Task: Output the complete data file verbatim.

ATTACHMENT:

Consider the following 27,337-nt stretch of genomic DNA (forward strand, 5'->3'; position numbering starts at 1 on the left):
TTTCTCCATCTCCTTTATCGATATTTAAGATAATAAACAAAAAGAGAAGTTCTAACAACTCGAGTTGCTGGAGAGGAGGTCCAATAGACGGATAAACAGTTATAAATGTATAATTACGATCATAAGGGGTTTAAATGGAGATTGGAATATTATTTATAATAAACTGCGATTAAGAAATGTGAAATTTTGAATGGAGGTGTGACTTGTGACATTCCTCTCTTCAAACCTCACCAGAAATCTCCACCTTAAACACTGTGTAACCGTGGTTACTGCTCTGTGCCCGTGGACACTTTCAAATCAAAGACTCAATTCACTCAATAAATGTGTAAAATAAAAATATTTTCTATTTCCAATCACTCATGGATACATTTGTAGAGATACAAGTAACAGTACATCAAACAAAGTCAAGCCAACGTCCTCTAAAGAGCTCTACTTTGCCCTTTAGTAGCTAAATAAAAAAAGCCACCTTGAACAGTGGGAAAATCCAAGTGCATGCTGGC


Consider the following 27,337-nt stretch of genomic DNA (forward strand, 5'->3'; position numbering starts at 1 on the left):
TTTCTCCATCTCCTTTATCGATATTTAAGATAATAAACAAAAAGAGAAGTTCTAACAACTCGAGTTGCTGGAGAGGAGGTCCAATAGACGGATAAACAGTTATAAATGTATAATTACGATCATAAGGGGTTTAAATGGAGATTGGAATATTATTTATAATAAACTGCGATTAAGAAATGTGAAATTTTGAATGGAGGTGTGACTTGTGACATTCCTCTCTTCAAACCTCACCAGAAATCTCCACCTTAAACACTGTGTAACCGTGGTTACTGCTCTGTGCCCGTGGACACTTTCAAATCAAAGACTCAATTCACTCAATAAATGTGTAAAATAAAAATATTTTCTATTTCCAATCACTCATGGATACATTTGTAGAGATACAAGTAACAGTACATCAAACAAAGTCAAGCCAACGTCCTCTAAAGAGCTCTACTTTGCCCTTTAGTAGCTAAATAAAAAAAGCCACCTTGAACAGTGGGAAAATCCAAGTGCATGCTGGC